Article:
London in a nutshell was a breath of fresh air for the city girl in me who had been living the rural island life for over two years now and who had been banging on about the buzz, the pulse, the vibe, the visual identity of the big city. I needed that. I needed to immerse myself in it, go crowd surfing, dizzily transported past tall elegant architectural buildings with things to notice, people to watch and a nod to familiar concepts from my career past: brand identity, retail theatre and consumer behaviour. Yeah as cliché as this may sound, you can take me out of marketing but you can't take marketing out of me!

The Covent Garden Academy of Flowers

7 Sept 2012

The (Late) Lowdown on London (Part 2)

Sorry Mr Lou Reed but when in London I didn't "walk on the wild side". Rather I took the road well travelled. Staying so close to what the capital city has to offer in terms of "mainstream" action, I even had the luxury to be able to walk here, there and everywhere. No need for the Tube, for buses, carts or horses, yay!

This was one of the advantages about the Kingsley by Thistle Hotel, Bloomsbury Way. As you step out, you turn right and carry all the way up. Or you might nip to the back like I did and wander down the back streets in order to avoid the heavier traffic, past the British Museum, down Charlotte Street, and end up towards Harley Street (if vanity is your thing!). I actually had a bit of a field day down the Charlotte Street area, past the media agencies and advertising studios. That took me back years when I used to work in the industry.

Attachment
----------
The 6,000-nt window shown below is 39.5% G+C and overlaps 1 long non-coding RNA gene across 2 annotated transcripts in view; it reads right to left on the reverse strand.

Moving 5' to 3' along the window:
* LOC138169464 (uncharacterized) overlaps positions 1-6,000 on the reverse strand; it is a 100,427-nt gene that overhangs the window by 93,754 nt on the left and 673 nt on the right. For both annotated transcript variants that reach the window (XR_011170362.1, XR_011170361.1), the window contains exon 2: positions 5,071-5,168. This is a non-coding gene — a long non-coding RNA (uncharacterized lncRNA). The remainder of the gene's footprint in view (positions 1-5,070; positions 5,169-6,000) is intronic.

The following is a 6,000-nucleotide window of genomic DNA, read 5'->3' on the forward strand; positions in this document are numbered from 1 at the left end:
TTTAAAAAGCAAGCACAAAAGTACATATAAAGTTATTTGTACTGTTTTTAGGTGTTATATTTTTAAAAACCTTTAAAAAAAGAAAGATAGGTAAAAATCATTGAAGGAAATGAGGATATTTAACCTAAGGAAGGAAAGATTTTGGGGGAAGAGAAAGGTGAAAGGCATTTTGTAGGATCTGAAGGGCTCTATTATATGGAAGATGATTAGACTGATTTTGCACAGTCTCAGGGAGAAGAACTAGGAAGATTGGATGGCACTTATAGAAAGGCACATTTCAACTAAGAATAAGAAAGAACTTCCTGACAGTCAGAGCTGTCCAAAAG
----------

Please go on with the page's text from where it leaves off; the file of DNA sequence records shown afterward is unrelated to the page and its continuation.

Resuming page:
As long as your London tastes are pretty tame, you will find the Kingsley Hotel to be at the heart of the action in relation to London's main shopping venues including Oxford Street and Covent Garden, museums (British Museum, Tate Britain) and entertaining hotspots (The West End). The beauty of it was that I could even nip back to the hotel during the day if I wanted to put my feet up for a while, change shoes, brew up a coffee or whatever tickled my fancy. This was no rock'n'roll city break, and this is probably why I got bored somehow!

In terms of refreshments taking you from AM to PM, there's only so many Starbucks, Prêt A Mangers and Costa Coffees you can handle. They have watered down the high street to saturation level and if you are telling me their expansionist mission has not yet reached its peak I scream!

On the retail front, some stores had me wobbly with anticipation but sadly didn't live up to my (somewhat inflated) expectations. Anthropologie (on Regent Street) was one of them. As much as I find the brand identity cool online, it fell pretty flat on the high street, in terms of store design and display. The wares looked lost in store. Interestingly I am told that Regent Street used to be a pretty exclusive shopping destination, once boasting an array of high-end one-of-a-kind flagship stores whereas now it seems to be nothing more than an extension of Oxford Street, pure and simple.